Old 05-16-2010, 12:14 AM   #226
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Now I think we're complete, but I'll look and think a bit more. The alphabetical order tells me you found a pretty good reference source. Now, perhaps, we should see if we can work them all into a single Mesoamerican erotic tale...
Aside from a lot of place names, I just have a handful more so far...

chinampa
guacamole
copal
octli
haricot
mescal
teosinte
pulque

Sorry, a few duplicates there...
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Old 05-16-2010, 04:07 PM   #227
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A fair amount of those words we use seem to be food related which makes a lot of sense.

I remember reading about the origin of the word avocado anad went searching this is what I found;

Etymology of the Word Avocado
Posted Sep 8th, 2006 at 8:42 am in Books, Odds and Ends

"The word avocado originates from a Nahuatl Indian (Aztec) word meaning 'testicle', a reference either to its shape or to its aphrodisiac qualities."
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Old 05-21-2010, 02:39 PM   #228
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More research into 1857 yielded this;

hogshead (hhd)
a traditional unit of volume for liquids. Originally the hogshead varied with the contents, often being equal to 48 gallons of ale; 54 of beer; 60 of cider; 63 of oil, honey, or wine; or 100 of molasses. In the United States, a hogshead is defined to hold 2 barrels, or 63 gallons; this was the traditional British wine hogshead. It is equal to exactly 14 553 cubic inches, or about 8.422 cubic feet (238.48 liters). In the British imperial system, the hogshead equals 1/2 butt, or 52.5 imperial gallons (8.429 cubic feet, or 238.67 liters). Thus the British imperial and American hogsheads are almost exactly the same size. No one seems to know for sure how this unit got its unusual name.
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Old 05-21-2010, 02:48 PM   #229
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More research into 1857 yielded this;

hogshead (hhd)
a traditional unit of volume for liquids. Originally the hogshead varied with the contents, often being equal to 48 gallons of ale; 54 of beer; 60 of cider; 63 of oil, honey, or wine; or 100 of molasses. In the United States, a hogshead is defined to hold 2 barrels, or 63 gallons; this was the traditional British wine hogshead. It is equal to exactly 14 553 cubic inches, or about 8.422 cubic feet (238.48 liters). In the British imperial system, the hogshead equals 1/2 butt, or 52.5 imperial gallons (8.429 cubic feet, or 238.67 liters). Thus the British imperial and American hogsheads are almost exactly the same size. No one seems to know for sure how this unit got its unusual name.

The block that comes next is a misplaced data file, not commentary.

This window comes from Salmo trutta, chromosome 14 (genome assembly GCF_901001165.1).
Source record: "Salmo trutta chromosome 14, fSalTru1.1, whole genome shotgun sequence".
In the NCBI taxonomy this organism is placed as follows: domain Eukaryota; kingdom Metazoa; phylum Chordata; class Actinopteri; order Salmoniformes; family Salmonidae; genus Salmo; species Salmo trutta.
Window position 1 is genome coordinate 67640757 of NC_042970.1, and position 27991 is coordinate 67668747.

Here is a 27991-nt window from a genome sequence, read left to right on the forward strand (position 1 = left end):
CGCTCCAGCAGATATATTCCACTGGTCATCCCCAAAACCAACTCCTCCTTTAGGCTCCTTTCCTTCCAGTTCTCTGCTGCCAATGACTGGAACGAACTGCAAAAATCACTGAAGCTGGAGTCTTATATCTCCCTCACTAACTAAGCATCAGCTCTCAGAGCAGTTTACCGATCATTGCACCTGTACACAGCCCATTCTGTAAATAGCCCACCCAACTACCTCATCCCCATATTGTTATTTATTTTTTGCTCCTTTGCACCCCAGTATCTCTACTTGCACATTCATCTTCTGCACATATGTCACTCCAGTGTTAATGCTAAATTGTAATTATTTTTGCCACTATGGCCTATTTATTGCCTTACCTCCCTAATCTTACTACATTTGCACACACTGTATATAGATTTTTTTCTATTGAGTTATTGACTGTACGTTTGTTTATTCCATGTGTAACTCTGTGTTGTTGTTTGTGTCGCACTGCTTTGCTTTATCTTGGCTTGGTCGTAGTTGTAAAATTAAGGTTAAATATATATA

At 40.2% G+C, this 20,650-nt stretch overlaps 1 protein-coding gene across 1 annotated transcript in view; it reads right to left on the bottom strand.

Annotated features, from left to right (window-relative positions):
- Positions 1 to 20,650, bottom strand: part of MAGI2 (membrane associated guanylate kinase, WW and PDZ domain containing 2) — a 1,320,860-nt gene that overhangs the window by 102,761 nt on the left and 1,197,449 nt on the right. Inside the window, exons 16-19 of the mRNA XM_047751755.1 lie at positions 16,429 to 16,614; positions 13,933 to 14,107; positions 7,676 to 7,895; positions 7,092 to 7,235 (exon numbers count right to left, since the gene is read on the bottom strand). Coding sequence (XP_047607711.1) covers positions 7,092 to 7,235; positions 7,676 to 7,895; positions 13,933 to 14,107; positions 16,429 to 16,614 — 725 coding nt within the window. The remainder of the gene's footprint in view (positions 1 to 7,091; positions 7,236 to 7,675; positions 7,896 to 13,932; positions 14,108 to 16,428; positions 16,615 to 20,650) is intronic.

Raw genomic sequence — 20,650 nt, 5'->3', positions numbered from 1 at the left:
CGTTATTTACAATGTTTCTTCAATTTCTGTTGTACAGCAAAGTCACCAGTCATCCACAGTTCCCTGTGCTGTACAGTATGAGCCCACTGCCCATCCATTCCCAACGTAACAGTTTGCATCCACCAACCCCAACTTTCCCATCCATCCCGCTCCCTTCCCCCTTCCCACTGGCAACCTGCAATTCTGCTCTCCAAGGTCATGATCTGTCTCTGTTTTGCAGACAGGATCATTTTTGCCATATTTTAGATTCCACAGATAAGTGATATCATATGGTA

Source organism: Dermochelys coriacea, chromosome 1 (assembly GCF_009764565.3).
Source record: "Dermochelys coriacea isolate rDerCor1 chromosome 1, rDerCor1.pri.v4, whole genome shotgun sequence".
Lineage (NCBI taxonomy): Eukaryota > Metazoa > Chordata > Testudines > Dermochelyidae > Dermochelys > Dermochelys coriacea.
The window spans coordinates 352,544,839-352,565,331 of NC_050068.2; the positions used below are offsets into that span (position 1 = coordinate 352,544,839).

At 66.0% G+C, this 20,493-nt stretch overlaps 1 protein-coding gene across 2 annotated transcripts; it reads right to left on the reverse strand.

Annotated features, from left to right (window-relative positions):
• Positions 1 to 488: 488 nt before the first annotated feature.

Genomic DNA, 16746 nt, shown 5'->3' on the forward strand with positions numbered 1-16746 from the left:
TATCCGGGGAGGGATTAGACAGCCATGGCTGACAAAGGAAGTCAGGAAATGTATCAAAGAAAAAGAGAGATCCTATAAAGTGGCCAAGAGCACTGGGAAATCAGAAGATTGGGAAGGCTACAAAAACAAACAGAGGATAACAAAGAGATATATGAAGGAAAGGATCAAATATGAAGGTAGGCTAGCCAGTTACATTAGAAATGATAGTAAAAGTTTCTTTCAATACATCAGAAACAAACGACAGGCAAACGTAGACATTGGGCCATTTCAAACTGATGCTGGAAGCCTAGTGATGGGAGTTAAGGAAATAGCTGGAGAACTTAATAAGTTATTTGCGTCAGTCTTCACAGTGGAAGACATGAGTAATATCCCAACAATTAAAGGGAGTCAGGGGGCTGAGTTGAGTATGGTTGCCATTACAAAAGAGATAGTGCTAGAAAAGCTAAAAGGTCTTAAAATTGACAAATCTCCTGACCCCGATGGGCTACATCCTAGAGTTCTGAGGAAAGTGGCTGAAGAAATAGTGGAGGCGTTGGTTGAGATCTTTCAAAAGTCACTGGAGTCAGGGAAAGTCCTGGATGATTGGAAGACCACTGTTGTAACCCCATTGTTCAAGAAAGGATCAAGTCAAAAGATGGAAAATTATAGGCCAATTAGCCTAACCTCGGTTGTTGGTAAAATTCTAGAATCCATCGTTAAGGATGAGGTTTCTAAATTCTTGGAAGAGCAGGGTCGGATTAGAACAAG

The etymology of hogshead predates 1857 since a hogshead was also the standard shipping quantity for the tobacco trade. In Maryland, there are at least a couple of roads I'm aware of that are named "Rolling Road." Why? During the Colonial period, these roads were used for rolling hogsheads of tobacco to ports and harbors prior to their being loaded aboard the ships that transported them to the mother country.

 

Old 05-21-2010, 02:59 PM   #230
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In Yorkshire, when it was under Danelaw, before the Conquest, the standard unit of measure for arable land was the hide. It was the area of land that could be bounded by a continuous thread cut from a single ox's hide. It is fairly close in area to the carucate (Med.Latin), a unit of land equal to what one plough team of oxen could plow in a single day. Interesting how both Danelaw and Roman Law measured their farms on the backs of their draft animals.
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Old 05-21-2010, 07:51 PM   #231
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In Yorkshire, when it was under Danelaw, before the Conquest, the standard unit of measure for arable land was the hide. It was the area of land that could be bounded by a continuous thread cut from a single ox's hide. It is fairly close in area to the carucate (Med.Latin), a unit of land equal to what one plough team of oxen could plow in a single day. Interesting how both Danelaw and Roman Law measured their farms on the backs of their draft animals.
And the Norman invaders (huh!) kept the hide as a measure.
See Doomsday Book.
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Old 05-21-2010, 07:59 PM   #232
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And the Norman invaders (huh!) kept the hide as a measure.
See Doomsday Book.